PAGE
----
The U.N. nuclear agency chief said Monday that Iran has recently tripled its uranium enrichment and not allowed inspectors to thoroughly investigate its nuclear energy program.
The agency continues to have serious concerns regarding possible military dimensions to Iran's nuclear program, said International Atomic Energy Agency director Yukiya Amano in a March 5 statement.
Amano reported that the IAEA has been able to verify that none of Iran's declared nuclear material is being diverted from its energy program, but could not confirm the absence of undeclared nuclear material.
As Iran is not providing the necessary cooperation...the agency is unable to provide credible assurance about the absence of undeclared nuclear material and activities in Iran, and therefore to conclude that all nuclear material in Iran is in peaceful activities, Amano said.
U.S. and Israel's Approach to Iran
The IAEA's report came as President Barack Obama met with Israeli Prime Minister Benjamin Netanyahu in Washington, D.C., to discuss an agenda dominated by Iran and the potentiality of a preemptive airstrike by Israel against its nuclear energy infrastructure.
On Sunday March 4, the President addressed the American Israel Public Affairs Committee, a non-profit self-described as America's Pro-Israel Lobby, reiterating American support for Israel and commitment to preventing Iran from obtaining nuclear weapons, including the use of military action.
I've said that when it comes to preventing Iran from obtaining a nuclear weapon, I will take no options off the table, and I mean what I say, Mr. Obama said. That includes all elements of American power: A political effort aimed at isolating Iran; a diplomatic effort to sustain our coalition and ensure that the Iranian program is monitored; an economic effort that imposes crippling sanctions; and, yes, a military effort to be prepared for any contingency.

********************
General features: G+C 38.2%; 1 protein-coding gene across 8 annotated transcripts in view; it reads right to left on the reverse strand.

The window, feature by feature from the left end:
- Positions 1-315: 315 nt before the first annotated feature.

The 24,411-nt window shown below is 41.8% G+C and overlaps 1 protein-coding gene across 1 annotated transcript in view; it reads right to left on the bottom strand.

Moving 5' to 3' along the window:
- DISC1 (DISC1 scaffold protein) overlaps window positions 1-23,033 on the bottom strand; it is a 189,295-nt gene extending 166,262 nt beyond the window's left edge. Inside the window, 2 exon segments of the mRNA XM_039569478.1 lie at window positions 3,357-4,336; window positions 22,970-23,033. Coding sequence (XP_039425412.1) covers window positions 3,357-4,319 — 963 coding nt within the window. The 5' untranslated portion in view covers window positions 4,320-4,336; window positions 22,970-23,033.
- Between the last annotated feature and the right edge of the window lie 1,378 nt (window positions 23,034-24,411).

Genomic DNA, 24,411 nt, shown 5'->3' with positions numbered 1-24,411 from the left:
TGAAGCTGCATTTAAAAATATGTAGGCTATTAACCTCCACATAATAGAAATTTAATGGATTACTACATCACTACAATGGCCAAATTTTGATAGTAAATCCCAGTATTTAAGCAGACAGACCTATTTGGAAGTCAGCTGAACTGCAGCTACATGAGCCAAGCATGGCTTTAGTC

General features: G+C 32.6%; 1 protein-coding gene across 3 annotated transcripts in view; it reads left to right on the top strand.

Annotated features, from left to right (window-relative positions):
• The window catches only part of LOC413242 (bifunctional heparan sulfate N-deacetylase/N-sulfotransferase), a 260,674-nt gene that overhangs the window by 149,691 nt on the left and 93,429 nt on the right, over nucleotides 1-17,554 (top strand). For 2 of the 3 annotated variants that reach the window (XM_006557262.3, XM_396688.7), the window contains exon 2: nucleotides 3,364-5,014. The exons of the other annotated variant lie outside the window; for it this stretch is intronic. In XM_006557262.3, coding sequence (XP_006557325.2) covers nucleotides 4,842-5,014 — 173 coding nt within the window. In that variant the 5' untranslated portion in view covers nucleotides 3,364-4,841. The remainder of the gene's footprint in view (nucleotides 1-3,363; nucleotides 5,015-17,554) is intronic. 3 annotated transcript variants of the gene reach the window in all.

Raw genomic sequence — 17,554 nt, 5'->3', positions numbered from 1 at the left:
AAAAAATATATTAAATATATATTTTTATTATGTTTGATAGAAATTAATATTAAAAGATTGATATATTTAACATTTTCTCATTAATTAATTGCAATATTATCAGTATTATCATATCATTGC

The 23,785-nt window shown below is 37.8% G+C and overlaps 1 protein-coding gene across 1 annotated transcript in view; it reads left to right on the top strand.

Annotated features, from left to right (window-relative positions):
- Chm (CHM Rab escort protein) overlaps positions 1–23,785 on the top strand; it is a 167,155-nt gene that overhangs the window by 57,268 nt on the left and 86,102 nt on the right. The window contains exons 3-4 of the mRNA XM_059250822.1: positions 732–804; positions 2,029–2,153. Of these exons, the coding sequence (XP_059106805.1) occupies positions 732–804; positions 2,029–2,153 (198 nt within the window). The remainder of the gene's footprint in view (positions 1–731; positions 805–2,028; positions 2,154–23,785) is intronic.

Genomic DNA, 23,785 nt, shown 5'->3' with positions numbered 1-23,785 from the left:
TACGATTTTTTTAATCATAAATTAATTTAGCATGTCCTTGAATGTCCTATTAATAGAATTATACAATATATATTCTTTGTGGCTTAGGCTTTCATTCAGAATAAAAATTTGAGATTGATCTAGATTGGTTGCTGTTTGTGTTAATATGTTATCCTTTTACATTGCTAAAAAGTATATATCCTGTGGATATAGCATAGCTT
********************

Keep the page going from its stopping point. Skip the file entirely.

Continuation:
The President, however, expressed his preference for diplomacy over military action earlier in his statements.
I have a deeply held preference for peace over war, Mr. Obama said. I have sent men and women into harm's way. I've seen the consequences of those decisions in the eyes of those I meet who've come back gravely wounded, and the absence of those who don't make it home.
Long after I leave this office, I will remember those moments as the most searing of my presidency. And for this reason, as part of my solemn obligation to the American people, I will only use force when the time and circumstances demand it.
The President added that taking an overly aggressive approach toward Iran does not serve American interests, Israel's or the world as a whole.
Already, there is too much loose talk of war, Mr. Obama said. Over the last few weeks, such talk has only benefited the Iranian government, by driving up the price of oil, which they depend on to fund their nuclear program. For the sake of Israel's security, America's security, and the peace and security of the world, now is not the time for bluster.
Netanyahu briefly responded to the President's statements by expressing his approval for Obama's support for Israel and its right to defend itself.
More than everything, I value his statement that Israel must be able to protect itself from all threats, said Netanyahu, the Associated Press reported.
The prime minister is expected to put pressure on Mr. Obama to outline the specific circumstances under which the U.S. would take military action against Iran.
Israel officials are also demanding that Iran halt all uranium enrichment before resuming negotiations over sanctions and potential military action, which the White House has rejected as a pre-condition, reported Democracy Now!.
Netanyahu will address AIPAC later Monday evening.